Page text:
Carlisle Airport – plans approved in principle, but legal and planning obstacles still remain
Plans to redevelop Carlisle Airport have been cleared in principle, by Carlisle City council, with an 11 – 1 vote, for air freight flights and passenger flights, but with many conditions. There could still be a judicial review by Peter Eliott. The Planning officer recommended “on balance” that councillors approve the plans, even though allowing the freight distribution centre in open countryside was against policy. The airport currently loses money, and the council hopes it will become profitable and bring money into the local economy. However, the council’s aviation consultants doubted whether scheduled passenger flights and air freight would survive for long. The airport can only survive if it is cross-subsidised by the freight distribution centre, and this may be illegal under EU law. Stobart are trying to make out that Carlisle can be as well used as Southend airport has become, but they are not readily comparable.
CARLISLE AIRPORT: LEGAL AND PLANNING OBSTACLES STILL REMAIN
By Julian Whittle
4 August 2012 (News & Star)
Plans to redevelop Carlisle Airport have been cleared for take-off, raising hopes of scheduled flights to London and Dublin by this time next year.
City councillors have approved in principle Stobart Air’s £25 million scheme for a 394,000sq ft freight-distribution centre and to resurface the runway for passenger flights and air freight.
But there are still legal and planning obstacles to be overcome. And objectors could yet seek a judicial review of the council’s decision.
The development control committee voted by 11 to one in favour of the scheme.
Chairman Terry Scarborough said: “This development goes hand in hand with the airport to make it sustainable and viable.
“I have no doubts in approving it.”
Fellow Labour councillor Hugh McDevitt said the benefits “far outweigh the negatives”.
Conservative Ray Bloxham was the only councillor to vote against.
He was worried that extra traffic would add to hazards on the A689.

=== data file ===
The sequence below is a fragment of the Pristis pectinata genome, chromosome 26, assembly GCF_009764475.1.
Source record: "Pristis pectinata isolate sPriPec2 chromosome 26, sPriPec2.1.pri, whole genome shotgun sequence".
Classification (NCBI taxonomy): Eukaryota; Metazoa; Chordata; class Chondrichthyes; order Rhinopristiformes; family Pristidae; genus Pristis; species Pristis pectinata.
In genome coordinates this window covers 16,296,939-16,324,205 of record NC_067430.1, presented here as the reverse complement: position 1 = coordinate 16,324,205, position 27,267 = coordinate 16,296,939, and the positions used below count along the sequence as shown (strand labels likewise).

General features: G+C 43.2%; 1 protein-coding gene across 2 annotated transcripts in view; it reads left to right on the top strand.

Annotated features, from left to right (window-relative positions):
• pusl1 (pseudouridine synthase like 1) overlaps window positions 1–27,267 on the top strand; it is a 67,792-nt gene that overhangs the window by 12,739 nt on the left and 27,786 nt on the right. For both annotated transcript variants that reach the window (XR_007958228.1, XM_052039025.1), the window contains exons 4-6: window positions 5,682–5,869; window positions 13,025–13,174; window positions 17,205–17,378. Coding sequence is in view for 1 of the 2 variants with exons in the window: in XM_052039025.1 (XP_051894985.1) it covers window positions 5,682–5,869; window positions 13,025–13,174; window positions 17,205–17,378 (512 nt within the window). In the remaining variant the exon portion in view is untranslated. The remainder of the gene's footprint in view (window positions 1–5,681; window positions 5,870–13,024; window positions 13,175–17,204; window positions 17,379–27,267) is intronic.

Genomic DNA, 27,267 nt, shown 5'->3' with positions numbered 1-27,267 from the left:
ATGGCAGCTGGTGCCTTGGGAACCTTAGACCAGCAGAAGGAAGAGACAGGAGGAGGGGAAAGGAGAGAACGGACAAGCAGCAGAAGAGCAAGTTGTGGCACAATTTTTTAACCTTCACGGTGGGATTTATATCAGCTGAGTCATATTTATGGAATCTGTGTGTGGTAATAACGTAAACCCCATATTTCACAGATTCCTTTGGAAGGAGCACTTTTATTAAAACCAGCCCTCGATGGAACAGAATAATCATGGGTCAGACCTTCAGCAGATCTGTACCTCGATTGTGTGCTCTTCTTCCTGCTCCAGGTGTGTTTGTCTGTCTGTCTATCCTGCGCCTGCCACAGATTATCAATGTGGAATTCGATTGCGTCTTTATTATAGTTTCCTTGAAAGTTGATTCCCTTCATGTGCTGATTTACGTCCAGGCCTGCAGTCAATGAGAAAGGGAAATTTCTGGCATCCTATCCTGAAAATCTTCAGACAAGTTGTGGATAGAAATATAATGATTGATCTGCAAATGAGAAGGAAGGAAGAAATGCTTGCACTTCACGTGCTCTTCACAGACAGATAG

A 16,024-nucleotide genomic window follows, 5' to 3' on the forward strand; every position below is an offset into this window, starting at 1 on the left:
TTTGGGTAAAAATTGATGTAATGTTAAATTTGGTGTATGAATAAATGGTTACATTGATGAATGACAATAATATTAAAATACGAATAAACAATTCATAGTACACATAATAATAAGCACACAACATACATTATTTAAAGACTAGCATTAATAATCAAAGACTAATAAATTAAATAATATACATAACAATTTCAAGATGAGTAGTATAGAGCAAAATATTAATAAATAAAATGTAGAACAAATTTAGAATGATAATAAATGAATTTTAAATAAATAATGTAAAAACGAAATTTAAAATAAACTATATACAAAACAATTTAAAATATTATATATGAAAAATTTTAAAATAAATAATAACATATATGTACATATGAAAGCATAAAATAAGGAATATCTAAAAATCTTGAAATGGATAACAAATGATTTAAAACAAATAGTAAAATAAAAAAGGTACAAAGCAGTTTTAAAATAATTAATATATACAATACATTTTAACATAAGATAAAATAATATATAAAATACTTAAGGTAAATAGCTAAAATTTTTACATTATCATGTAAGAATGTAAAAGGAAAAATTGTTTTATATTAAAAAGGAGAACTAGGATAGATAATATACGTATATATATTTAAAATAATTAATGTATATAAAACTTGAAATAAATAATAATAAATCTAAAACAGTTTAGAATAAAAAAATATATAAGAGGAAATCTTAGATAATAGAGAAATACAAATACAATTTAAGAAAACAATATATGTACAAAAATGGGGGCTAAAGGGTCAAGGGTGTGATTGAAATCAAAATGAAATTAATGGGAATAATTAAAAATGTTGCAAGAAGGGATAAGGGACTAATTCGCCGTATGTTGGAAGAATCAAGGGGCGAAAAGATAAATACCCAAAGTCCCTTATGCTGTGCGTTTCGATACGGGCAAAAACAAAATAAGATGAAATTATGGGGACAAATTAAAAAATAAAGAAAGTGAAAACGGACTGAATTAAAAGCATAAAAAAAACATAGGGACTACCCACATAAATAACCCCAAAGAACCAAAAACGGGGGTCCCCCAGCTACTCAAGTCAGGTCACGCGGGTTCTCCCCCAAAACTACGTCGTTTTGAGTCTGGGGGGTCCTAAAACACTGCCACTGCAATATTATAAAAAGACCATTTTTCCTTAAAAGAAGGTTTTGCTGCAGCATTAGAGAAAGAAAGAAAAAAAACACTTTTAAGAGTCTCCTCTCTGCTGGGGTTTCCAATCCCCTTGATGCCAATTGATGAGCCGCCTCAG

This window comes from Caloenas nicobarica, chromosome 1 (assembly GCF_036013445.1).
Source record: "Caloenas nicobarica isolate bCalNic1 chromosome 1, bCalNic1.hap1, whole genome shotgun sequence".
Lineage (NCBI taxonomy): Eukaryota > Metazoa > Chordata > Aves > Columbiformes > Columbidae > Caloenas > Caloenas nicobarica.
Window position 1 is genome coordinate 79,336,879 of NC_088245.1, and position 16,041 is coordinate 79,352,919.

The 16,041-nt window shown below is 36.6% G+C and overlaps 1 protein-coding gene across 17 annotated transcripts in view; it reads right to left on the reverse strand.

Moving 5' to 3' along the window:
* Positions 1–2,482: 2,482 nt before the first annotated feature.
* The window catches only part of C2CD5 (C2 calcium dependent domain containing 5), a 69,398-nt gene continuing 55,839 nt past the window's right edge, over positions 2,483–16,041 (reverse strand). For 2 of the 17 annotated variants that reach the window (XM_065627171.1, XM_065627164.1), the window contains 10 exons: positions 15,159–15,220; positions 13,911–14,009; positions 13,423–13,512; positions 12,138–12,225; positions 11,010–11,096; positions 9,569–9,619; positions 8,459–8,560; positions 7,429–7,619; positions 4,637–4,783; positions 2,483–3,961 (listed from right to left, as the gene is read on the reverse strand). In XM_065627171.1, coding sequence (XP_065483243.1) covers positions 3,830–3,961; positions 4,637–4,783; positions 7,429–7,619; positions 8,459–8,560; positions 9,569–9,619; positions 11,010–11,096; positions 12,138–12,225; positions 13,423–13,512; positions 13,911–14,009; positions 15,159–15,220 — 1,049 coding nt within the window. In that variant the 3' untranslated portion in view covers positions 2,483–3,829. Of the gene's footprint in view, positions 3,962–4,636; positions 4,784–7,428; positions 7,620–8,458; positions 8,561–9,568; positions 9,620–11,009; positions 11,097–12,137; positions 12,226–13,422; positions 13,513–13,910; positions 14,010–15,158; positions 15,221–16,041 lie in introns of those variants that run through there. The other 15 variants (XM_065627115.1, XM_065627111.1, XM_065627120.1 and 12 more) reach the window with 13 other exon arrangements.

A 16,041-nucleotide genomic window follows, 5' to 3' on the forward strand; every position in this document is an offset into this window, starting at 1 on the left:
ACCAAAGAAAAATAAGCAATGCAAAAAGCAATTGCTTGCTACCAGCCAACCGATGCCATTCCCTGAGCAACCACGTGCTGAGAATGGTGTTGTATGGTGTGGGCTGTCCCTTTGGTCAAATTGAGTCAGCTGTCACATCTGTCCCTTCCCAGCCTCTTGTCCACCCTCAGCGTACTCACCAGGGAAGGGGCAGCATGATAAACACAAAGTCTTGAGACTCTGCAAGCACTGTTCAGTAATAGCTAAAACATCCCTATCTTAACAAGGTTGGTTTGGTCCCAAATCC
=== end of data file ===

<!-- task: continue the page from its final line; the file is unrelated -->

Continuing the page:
Planning officer Angus Hutchinson recommended “on balance” that councillors approve the plans, even though allowing the freight distribution centre in open countryside was against policy.
He said the loss-making airport was at risk of closure.
The development would keep it open for general use although the council’s aviation consultants doubted whether scheduled passenger flights and air freight would survive for long.
The council received 13 petitions and 391 letters supporting Stobart’s planning application, and 92 objections. Some objectors and supporters spoke at the meeting yesterday.
Peter Elliott, a long-standing opponent, said the runway needed to be realigned to avoid a hazard from geese.
He told councillors: “If you grant planning permission, I will take you to judicial review as sure as it rains in Cumbria.
“Save the local taxpayers £400,000. Refuse the application lawfully.”
Irthington farmer Gordon Brown overturned a previous planning consent by judicial review. In a dramatic twist, councillors were handed a letter from his solicitor Dickinson Dees arguing that cross-subsidising the airport from the distribution centre – as proposed – was illegal under European law.
Mr Brown was represented by aviation consultant Richard Connelly, who claimed that it would be easy for Stobart to show the airport was not viable.
It would then close and the council would be left with a “road-based freight distribution centre in the middle of the countryside, in conflict with [the council’s] development plan”.
Irthington resident Mike Fox said that moving Eddie Stobart’s haulage depot from Kingstown to the airport would add an extra 500,000 vehicle miles each year as the new site is further from the M6.
Craig Nicholson, chairman of Stanwix Rural parish council, was worried about extra traffic on the A689 and he predicted that, far from Stobart’s claims, jobs would be lost if the scheme went ahead.
Alistair Welch, managing director of Stobart Air asked councillors to look at the success Stobart’s had made of London Southend Airport. He said: “In 2008, there were many people in Southend who felt the airport had no future.
“Since then we have invested £100m and there are 500 more people working there than there were last summer.”
Richard Greenwood, development director of Cumbria Tourism, said that tourism was growing more slowly here than in areas of the country that had access to an airport.